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Active ingredients: atenolol
What it is used for
INDICATIONS AS AT 8 SEPTEMBER 1997: TENORMIN is indicated in the management of: (i) All grades of hypertension, including hypertension of renal origin. (ii) Frequent disabling angina without evidence of cardiac failure. (iii) Cardiac arrhythmias (acute treatment of supraventricular and ventricular arrhythmias including those associated with acute myocardial infarction). (ii) Myocardial infarction - Late intervention (beta-blocker class effect greater than 12 hours after onset of chest pain).
How to take it
The way to take this medicine is: Oral. This medicine is taken by mouth.
- Store below 25 degrees Celsius
- Protect from Light
- Protect from Moisture
- Shelf lifetime is 3 Years.
You should seek medical advice in relation to medicines and use only as directed by a healthcare professional.
Always read the label. If symptoms persist see your healthcare professional.
White, round biconvex, film-coated, tablets which are intagliated with 50 on one face and bisected on the reverse face.
Images are the copyright of the Pharmacy Guild of Australia
Do I need a prescription?
This medicine is available from a pharmacist and requires a prescription. It is
Is this medicine subsidised?
This medicine was verified as being available on the PBS (Pharmaceutical Benefits Scheme) on December 1, 2022. To learn more about this subsidy, visit the Pharmaceutical Benefits Scheme (PBS) website.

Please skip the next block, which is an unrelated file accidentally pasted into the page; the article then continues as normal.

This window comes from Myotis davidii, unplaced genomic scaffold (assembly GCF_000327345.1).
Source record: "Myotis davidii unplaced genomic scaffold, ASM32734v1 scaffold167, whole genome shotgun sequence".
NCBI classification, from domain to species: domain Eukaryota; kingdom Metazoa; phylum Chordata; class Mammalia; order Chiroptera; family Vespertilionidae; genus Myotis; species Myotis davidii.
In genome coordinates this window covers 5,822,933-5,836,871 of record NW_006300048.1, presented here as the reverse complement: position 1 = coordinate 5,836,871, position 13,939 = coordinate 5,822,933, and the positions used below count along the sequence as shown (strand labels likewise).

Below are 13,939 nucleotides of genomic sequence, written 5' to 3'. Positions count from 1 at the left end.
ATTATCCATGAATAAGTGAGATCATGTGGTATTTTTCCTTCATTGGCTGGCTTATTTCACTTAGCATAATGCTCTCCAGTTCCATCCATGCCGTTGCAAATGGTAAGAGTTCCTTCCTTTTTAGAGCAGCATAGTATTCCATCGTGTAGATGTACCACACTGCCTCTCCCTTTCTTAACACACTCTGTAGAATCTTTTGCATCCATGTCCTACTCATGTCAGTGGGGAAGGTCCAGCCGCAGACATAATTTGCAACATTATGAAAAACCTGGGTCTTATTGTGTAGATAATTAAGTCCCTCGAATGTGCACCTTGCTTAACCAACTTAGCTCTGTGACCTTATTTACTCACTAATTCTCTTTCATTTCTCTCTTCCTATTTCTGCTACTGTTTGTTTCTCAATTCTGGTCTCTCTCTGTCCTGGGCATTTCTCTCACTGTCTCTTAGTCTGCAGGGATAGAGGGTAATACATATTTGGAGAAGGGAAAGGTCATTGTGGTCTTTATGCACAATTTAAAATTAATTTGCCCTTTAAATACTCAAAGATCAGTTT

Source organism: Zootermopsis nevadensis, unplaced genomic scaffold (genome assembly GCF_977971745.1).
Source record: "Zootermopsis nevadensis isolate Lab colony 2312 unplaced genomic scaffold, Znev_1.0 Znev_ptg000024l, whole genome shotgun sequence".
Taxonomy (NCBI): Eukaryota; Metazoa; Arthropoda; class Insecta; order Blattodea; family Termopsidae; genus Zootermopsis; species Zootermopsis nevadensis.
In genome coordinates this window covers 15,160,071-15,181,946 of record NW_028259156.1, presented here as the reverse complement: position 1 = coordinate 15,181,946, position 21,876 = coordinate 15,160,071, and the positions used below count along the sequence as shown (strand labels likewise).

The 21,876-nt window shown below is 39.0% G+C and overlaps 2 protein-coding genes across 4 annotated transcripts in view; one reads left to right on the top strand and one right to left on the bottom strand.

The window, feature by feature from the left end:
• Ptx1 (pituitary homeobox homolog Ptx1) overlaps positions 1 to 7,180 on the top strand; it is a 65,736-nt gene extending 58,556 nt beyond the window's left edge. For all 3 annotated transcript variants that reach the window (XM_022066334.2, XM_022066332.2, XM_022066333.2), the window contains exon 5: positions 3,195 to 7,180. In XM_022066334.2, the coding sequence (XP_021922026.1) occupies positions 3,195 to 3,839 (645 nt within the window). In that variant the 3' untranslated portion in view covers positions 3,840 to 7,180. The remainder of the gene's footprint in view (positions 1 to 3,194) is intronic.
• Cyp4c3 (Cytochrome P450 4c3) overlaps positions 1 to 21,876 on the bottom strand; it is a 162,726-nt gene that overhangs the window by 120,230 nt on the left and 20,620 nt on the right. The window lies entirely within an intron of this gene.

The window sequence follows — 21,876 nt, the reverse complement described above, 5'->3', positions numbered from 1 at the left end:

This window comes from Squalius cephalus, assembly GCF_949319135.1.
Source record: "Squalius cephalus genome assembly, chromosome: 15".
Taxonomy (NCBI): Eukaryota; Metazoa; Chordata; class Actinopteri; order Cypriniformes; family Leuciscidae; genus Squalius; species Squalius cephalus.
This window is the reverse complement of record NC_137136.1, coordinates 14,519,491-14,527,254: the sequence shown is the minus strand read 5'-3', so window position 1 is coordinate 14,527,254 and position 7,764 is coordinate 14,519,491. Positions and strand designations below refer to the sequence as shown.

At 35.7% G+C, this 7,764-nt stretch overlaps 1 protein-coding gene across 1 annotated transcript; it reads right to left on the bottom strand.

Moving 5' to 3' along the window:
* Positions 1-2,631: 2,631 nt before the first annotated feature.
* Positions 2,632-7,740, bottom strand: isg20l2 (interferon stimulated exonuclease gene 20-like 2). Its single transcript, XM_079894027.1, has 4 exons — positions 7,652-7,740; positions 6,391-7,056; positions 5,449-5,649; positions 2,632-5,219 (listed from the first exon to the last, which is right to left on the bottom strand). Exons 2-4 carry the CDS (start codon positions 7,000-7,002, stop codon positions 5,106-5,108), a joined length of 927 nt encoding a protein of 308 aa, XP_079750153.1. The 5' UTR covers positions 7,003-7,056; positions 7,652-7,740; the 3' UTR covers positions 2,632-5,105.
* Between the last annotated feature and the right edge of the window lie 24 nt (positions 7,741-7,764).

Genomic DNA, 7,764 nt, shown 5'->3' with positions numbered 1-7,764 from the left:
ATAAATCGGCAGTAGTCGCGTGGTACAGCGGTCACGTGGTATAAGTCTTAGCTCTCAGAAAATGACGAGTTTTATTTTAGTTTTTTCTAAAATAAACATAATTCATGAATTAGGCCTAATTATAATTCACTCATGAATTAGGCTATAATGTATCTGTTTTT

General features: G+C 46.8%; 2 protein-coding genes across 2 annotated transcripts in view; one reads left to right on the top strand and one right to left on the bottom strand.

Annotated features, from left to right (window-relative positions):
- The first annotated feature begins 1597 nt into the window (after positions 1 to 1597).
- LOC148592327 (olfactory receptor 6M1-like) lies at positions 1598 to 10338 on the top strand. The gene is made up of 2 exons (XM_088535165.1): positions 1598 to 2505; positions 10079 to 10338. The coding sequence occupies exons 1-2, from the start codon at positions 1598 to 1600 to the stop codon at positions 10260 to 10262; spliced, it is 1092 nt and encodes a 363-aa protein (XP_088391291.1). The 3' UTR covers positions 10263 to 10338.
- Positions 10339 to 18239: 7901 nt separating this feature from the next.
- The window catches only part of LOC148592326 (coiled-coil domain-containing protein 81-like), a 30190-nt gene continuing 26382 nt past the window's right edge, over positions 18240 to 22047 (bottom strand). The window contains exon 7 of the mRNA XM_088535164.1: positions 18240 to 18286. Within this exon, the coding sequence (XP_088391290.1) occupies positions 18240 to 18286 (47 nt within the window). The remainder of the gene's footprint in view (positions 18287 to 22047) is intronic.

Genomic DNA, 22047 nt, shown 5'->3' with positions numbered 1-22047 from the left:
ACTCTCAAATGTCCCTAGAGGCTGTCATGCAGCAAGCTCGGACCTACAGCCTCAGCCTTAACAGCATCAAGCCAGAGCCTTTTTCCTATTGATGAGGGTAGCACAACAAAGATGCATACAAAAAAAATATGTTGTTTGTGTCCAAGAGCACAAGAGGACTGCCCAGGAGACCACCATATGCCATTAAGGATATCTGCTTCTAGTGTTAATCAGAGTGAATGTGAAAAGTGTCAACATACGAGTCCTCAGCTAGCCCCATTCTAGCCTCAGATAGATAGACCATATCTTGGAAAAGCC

Pregnant or planning a pregnancy?
For the active ingredient atenolol
You should seek advice from your doctor or pharmacist about taking this medicine. They can help you balance the risks and the benefits of this medicine during pregnancy.
Consumer Medicines Information (CMI)
For side effects, taking other medicines and more
Reporting side effects
You can help ensure medicines are safe by reporting the side effects you experience.
You can report side effects to your doctor, or directly at www.tga.gov.au/reporting-problems
Beta-blockers for autistic children | Raising Children Network
Beta-blockers are sometimes prescribed to autistic people to reduce feelings of anxiety. Some research shows positive effects, but more research is needed.
Read more on raisingchildren.net.au website
Angina - MyDr.com.au
Angina can affect people in different ways and the symptoms may vary at different times. It usually lasts only a few minutes and can be relieved by rest and/or medicines.
Read more on myDr website
High blood pressure treatments - MyDr.com.au
If you have high blood pressure your doctor may recommend lifestyle measures, such as diet and exercise, and possibly also medicines to control your blood pressure. Find out about the different options.
Read more on myDr website